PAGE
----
Chocolate Inspirations, China Dreams
This weekend at the Pebble Beach Concours d’Elegance, the Lincoln Motor Company is announcing a new program called Black Label, which it describes as “an unparalleled series of experiences for Lincoln clients.” Set to bow as an option on the 2015 Lincoln MKZ, Black Label will include an expansion of the existing Lincoln Concierge service, with a focus on providing special attention to Lincoln buyers during the shopping, buying, and ownership process.
Lincoln officials are unwilling to be more specific about these largely intangible aspects of the program, but they speak enthusiastically about the part of Black Label that you will be able to see, smell, and touch: a trio of color-and-trim packages that are still a year away from production. These packages will be on display at the 2013 Pebble Beach concours in three Lincoln MKZ Black Label sedans.
In essence, Black Label is an extra-cost materials-upgrade package for the Lincoln MKZ that’s akin to Audi Exclusive, BMW Individual, and Mercedes-Benz designo, featuring special leathers, paint colors, wood treatments, and other stylized treatments that allow owners to personalize their cars. Unlike the German-car programs, which offer quite a wide variety of color-and-trim combinations, Lincoln will offer only three pre-selected trim levels.
The right options, and only the right options
“Black Label is a collection of automotive interior design themes with unique-to-world colors, unique wheels, and the finest furniture-grade leathers and woods,” says Lincoln’s product marketing manager Andy Georgescu.
“We don’t offer infinite complexity,” he continues. “Instead, we’ve curated a series of themes after looking at other high-end service providers such as American Express Centurion and after talking with dealers, who taught us to avoid complexity. [Through our research] we learned that we need to be authentic and to affect both the heart and mind [of Lincoln clients].” Obviously, Lincoln knows it can also save a lot of money by avoiding the manufacturing complexity that more choices would entail.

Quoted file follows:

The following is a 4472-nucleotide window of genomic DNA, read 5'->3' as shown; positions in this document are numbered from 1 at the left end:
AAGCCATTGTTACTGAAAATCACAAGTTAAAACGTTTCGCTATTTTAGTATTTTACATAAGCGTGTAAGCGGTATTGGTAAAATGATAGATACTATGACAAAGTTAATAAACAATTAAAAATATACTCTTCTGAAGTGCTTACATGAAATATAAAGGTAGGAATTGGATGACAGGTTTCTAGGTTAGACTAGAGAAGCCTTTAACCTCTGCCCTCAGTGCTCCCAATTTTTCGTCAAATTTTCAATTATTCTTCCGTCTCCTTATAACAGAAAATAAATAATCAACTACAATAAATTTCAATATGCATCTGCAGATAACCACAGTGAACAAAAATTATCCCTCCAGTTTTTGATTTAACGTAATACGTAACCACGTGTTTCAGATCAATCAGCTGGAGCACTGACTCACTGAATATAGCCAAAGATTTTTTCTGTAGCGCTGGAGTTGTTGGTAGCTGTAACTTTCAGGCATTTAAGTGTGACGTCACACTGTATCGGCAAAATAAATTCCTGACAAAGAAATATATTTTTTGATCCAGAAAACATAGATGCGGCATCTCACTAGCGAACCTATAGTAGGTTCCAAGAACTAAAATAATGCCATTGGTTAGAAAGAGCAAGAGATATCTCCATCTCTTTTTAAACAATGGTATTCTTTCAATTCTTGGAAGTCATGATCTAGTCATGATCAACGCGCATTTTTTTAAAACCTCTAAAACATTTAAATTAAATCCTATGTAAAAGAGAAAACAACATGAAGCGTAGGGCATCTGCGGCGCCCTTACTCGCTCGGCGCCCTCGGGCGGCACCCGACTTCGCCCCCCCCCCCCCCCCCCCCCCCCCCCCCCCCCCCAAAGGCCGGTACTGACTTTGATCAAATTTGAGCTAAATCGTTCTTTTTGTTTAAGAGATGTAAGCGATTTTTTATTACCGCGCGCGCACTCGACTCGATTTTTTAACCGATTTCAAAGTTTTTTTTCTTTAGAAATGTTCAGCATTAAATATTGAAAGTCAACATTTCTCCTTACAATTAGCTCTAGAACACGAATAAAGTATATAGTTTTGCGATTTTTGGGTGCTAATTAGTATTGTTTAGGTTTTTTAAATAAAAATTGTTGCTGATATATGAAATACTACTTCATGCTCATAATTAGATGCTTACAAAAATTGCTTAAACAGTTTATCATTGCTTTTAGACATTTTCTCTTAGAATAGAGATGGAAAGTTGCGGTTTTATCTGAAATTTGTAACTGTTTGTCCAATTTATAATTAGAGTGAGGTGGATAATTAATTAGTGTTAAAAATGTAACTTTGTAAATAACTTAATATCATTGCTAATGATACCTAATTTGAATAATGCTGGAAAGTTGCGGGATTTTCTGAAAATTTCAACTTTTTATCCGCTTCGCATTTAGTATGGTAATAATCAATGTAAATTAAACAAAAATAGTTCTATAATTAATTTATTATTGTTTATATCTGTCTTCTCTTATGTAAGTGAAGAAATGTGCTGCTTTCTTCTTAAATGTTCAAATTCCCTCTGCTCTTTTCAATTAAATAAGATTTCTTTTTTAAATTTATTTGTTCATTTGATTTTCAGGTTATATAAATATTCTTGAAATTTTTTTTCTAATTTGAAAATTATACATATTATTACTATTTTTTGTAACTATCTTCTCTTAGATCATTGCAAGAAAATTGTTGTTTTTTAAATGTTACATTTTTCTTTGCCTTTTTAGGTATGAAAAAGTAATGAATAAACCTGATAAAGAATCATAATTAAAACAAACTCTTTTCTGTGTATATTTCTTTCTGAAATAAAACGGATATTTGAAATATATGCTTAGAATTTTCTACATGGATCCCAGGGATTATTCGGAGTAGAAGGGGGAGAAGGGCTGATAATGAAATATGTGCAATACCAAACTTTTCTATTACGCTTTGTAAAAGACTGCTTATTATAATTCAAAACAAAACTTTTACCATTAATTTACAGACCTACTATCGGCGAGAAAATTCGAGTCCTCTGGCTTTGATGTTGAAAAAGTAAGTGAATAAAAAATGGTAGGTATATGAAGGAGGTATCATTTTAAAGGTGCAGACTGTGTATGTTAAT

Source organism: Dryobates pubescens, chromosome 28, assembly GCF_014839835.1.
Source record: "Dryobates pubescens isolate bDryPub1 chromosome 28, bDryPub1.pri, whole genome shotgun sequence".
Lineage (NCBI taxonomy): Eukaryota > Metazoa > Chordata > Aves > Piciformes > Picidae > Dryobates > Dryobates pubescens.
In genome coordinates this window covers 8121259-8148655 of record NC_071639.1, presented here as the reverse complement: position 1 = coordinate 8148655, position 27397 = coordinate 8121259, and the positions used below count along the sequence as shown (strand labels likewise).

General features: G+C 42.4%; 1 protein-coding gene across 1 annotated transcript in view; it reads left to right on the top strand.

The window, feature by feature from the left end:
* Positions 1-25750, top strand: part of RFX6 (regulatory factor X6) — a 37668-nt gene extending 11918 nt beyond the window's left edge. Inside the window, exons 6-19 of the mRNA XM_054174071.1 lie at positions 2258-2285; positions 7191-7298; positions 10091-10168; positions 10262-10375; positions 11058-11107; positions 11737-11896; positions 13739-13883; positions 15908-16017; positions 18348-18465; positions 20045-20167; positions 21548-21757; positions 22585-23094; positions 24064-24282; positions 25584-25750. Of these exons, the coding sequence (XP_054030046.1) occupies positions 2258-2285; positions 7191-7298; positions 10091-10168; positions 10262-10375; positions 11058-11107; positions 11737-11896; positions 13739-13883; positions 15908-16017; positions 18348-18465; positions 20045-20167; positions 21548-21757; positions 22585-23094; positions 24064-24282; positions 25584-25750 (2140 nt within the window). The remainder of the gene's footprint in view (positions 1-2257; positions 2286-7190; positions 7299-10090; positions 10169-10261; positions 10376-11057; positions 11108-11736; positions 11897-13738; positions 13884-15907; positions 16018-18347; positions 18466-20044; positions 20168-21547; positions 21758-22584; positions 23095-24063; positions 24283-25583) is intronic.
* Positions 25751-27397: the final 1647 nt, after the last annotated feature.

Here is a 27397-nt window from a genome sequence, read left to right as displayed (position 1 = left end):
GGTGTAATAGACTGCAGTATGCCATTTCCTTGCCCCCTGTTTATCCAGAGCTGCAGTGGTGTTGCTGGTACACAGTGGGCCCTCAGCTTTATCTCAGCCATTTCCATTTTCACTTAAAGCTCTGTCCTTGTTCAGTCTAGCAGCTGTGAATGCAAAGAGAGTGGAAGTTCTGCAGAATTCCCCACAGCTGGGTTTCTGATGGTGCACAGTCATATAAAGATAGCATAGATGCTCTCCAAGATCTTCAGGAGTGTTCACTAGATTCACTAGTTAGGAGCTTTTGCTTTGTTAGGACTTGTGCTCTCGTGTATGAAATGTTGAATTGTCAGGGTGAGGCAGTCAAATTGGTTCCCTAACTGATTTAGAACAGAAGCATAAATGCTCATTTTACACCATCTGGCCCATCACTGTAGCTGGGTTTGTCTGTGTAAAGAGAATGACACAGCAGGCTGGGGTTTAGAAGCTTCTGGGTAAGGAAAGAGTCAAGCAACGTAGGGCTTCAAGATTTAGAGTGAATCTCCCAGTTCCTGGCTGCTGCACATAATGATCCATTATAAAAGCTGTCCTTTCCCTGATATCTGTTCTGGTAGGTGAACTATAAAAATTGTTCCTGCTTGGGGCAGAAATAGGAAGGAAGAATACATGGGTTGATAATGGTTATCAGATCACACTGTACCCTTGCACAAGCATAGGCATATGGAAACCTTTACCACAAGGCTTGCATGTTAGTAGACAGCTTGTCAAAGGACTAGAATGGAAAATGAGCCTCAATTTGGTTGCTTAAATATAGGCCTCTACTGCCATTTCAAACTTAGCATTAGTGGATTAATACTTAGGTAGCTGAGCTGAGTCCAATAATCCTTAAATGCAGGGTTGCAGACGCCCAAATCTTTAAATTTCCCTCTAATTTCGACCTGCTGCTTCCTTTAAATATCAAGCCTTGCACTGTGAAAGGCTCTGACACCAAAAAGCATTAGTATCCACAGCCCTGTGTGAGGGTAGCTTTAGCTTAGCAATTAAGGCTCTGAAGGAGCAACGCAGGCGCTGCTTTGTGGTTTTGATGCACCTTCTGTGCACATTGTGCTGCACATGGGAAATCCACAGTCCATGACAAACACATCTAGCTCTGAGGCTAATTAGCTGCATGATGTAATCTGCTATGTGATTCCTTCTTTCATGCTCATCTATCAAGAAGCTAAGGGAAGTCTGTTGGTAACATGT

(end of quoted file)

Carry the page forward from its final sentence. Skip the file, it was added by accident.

You can choose among the Black Label themes of Center Stage, Indulgence, and Modern Heritage.
Pick the right flavor for you
As we learned at a preview held for the media, Indulgence has been inspired by the love of chocolate (of all things), and Lincoln designers toss around descriptors like “truffle” and “ganache” so freely that we find ourselves wondering if we are in a confectionary class at the Culinary Institute of America in Hyde Park, New York, rather than the Ford Motor Company Product Development Center in Dearborn, Michigan. We are all in favor of the current trend toward the use of brown pigments in leather, paint, and other automotive trim, and Indulgence appears to be the most attractive of the three themes, but Lincoln isn’t exactly breaking new ground here.
As for the oxymoronic Modern Heritage, it denotes a black-and-white theme and is aimed at Lincoln clients (probably childless ones) “who aren’t afraid to purchase a white leather sofa for their living room.” Its use of jet black, Bianca white, and red accents is similar to what we saw at the 2013 Detroit auto show in the Lincoln MKC crossover concept, which is also appearing at Pebble Beach.